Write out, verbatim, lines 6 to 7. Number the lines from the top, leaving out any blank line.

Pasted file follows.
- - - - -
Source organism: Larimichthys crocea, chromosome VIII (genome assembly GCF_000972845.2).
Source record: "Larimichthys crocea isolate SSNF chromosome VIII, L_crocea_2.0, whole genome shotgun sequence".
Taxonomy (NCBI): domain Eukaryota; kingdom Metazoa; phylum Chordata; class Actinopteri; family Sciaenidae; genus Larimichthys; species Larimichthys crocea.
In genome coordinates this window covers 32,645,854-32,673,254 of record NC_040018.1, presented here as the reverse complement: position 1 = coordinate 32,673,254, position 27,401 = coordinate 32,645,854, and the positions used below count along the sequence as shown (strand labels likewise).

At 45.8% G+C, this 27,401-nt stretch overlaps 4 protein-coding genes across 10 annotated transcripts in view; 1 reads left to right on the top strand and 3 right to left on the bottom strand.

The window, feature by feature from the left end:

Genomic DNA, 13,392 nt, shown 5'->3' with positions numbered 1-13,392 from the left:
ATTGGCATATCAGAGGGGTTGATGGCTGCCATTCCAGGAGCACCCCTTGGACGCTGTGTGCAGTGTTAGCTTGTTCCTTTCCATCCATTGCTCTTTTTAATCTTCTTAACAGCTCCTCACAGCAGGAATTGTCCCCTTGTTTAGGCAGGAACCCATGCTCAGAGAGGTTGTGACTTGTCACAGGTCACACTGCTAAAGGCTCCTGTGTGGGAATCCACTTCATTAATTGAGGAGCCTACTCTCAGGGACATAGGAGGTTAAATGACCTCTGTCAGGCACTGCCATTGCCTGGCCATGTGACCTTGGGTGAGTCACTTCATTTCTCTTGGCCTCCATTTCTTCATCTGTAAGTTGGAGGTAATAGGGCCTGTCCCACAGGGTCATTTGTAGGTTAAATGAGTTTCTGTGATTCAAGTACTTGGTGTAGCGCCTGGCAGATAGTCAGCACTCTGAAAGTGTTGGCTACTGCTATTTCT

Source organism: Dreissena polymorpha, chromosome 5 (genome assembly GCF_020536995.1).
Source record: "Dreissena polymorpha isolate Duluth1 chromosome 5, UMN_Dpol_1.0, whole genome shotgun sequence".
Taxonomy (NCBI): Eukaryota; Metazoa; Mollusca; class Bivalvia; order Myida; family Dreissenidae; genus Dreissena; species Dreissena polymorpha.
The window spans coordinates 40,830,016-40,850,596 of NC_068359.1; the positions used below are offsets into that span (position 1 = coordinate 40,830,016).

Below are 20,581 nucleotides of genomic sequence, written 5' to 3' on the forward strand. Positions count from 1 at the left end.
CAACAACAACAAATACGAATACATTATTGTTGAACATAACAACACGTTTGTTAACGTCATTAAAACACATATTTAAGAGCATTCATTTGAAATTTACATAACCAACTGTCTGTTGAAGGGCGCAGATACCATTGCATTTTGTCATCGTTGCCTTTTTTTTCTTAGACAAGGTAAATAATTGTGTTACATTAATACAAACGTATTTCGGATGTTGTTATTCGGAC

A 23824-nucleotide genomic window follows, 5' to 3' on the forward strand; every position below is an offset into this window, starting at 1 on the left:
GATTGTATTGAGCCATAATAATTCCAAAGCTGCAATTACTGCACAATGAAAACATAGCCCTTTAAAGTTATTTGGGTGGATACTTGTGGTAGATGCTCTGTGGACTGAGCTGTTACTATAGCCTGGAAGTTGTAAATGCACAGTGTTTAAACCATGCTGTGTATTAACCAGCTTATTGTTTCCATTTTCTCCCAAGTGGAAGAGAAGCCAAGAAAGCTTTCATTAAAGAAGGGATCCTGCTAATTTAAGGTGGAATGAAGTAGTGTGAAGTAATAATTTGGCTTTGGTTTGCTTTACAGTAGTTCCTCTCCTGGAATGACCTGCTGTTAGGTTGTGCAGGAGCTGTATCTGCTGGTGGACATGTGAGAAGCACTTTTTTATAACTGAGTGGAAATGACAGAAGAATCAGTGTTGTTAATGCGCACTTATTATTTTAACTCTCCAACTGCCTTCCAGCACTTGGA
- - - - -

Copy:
The window, feature by feature from the left end:

Genomic DNA, 13,392 nt, shown 5'->3' with positions numbered 1-13,392 from the left: